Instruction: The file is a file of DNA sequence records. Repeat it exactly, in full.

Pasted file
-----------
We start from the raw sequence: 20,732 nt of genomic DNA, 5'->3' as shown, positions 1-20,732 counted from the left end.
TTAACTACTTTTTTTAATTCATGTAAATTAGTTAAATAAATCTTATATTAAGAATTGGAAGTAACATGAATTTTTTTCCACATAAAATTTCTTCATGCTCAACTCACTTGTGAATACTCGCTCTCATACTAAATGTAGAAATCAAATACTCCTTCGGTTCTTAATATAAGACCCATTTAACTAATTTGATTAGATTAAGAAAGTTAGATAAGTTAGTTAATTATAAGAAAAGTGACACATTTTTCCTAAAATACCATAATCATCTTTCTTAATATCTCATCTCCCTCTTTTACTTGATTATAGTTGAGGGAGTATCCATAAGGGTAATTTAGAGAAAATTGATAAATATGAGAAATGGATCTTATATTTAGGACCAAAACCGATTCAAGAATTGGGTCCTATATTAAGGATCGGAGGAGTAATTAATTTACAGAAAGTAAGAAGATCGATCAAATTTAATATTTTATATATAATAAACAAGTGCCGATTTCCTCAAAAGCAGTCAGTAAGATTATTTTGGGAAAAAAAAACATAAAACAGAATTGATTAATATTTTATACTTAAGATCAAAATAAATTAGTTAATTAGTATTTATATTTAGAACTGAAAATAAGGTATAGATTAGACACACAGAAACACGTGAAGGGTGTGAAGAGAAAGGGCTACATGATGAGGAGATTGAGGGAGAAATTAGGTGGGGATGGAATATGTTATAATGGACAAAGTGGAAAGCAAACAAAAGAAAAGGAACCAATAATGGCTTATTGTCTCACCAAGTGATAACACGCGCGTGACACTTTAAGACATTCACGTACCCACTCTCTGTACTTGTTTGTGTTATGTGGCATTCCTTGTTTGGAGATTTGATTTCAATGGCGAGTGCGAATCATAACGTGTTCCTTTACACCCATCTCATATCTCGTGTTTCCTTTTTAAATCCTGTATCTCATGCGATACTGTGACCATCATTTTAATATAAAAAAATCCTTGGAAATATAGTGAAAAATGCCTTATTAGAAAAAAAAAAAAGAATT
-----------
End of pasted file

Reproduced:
We start from the raw sequence: 20,732 nt of genomic DNA, 5'->3' as shown, positions 1-20,732 counted from the left end.
TTAACTACTTTTTTTAATTCATGTAAATTAGTTAAATAAATCTTATATTAAGAATTGGAAGTAACATGAATTTTTTTCCACATAAAATTTCTTCATGCTCAACTCACTTGTGAATACTCGCTCTCATACTAAATGTAGAAATCAAATACTCCTTCGGTTCTTAATATAAGACCCATTTAACTAATTTGATTAGATTAAGAAAGTTAGATAAGTTAGTTAATTATAAGAAAAGTGACACATTTTTCCTAAAATACCATAATCATCTTTCTTAATATCTCATCTCCCTCTTTTACTTGATTATAGTTGAGGGAGTATCCATAAGGGTAATTTAGAGAAAATTGATAAATATGAGAAATGGATCTTATATTTAGGACCAAAACCGATTCAAGAATTGGGTCCTATATTAAGGATCGGAGGAGTAATTAATTTACAGAAAGTAAGAAGATCGATCAAATTTAATATTTTATATATAATAAACAAGTGCCGATTTCCTCAAAAGCAGTCAGTAAGATTATTTTGGGAAAAAAAAACATAAAACAGAATTGATTAATATTTTATACTTAAGATCAAAATAAATTAGTTAATTAGTATTTATATTTAGAACTGAAAATAAGGTATAGATTAGACACACAGAAACACGTGAAGGGTGTGAAGAGAAAGGGCTACATGATGAGGAGATTGAGGGAGAAATTAGGTGGGGATGGAATATGTTATAATGGACAAAGTGGAAAGCAAACAAAAGAAAAGGAACCAATAATGGCTTATTGTCTCACCAAGTGATAACACGCGCGTGACACTTTAAGACATTCACGTACCCACTCTCTGTACTTGTTTGTGTTATGTGGCATTCCTTGTTTGGAGATTTGATTTCAATGGCGAGTGCGAATCATAACGTGTTCCTTTACACCCATCTCATATCTCGTGTTTCCTTTTTAAATCCTGTATCTCATGCGATACTGTGACCATCATTTTAATATAAAAAAATCCTTGGAAATATAGTGAAAAATGCCTTATTAGAAAAAAAAAAAAGAATT